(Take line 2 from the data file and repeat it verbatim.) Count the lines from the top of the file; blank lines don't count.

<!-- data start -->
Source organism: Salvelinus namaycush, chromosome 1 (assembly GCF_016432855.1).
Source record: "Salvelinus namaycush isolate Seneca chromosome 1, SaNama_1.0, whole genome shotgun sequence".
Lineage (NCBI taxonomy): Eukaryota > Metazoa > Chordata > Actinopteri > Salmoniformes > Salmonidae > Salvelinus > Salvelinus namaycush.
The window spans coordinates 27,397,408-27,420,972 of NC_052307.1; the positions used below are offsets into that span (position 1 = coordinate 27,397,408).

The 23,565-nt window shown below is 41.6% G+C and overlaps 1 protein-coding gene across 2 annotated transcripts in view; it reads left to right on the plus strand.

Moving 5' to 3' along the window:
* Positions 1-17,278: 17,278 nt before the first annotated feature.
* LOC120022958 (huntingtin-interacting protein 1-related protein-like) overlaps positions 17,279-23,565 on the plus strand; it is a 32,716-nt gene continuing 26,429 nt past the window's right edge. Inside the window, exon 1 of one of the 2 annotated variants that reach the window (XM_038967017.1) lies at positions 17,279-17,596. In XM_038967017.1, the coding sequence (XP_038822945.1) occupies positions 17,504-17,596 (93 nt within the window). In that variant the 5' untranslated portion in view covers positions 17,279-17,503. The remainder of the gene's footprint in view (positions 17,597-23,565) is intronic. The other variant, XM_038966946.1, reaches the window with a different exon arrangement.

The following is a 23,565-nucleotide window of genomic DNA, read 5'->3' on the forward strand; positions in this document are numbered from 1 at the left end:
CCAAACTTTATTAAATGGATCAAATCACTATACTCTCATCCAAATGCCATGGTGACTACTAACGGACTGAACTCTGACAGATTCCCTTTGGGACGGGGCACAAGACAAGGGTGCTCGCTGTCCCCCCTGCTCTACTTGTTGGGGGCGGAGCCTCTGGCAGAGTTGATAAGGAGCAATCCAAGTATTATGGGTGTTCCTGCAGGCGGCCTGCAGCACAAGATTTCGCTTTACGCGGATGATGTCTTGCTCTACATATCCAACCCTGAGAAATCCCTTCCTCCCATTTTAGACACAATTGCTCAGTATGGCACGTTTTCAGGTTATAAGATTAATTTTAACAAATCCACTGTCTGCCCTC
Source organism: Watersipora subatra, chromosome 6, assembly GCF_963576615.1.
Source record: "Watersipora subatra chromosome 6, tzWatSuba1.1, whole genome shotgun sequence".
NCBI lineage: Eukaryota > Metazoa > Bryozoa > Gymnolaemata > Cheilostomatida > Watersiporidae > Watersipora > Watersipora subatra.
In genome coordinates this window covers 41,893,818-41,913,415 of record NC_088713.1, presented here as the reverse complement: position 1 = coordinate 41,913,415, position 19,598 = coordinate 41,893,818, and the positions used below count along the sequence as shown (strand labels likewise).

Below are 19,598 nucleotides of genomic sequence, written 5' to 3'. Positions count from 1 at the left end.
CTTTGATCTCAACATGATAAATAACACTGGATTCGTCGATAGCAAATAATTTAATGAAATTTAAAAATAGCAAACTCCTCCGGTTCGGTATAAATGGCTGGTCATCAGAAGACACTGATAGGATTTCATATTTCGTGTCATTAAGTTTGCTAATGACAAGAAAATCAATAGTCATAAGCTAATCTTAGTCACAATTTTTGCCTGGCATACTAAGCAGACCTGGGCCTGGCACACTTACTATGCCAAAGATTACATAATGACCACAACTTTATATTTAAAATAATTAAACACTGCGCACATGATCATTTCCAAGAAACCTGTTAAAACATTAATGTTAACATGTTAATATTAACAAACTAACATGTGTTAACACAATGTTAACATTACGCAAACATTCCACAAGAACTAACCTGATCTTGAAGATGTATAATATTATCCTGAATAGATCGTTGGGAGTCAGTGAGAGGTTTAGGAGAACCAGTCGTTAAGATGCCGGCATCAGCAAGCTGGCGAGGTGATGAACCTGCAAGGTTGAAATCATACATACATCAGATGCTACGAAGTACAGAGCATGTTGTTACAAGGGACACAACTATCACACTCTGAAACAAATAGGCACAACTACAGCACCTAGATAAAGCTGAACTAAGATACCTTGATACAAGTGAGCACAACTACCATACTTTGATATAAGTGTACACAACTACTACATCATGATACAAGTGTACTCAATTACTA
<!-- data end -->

Source record: "Salvelinus namaycush isolate Seneca chromosome 1, SaNama_1.0, whole genome shotgun sequence".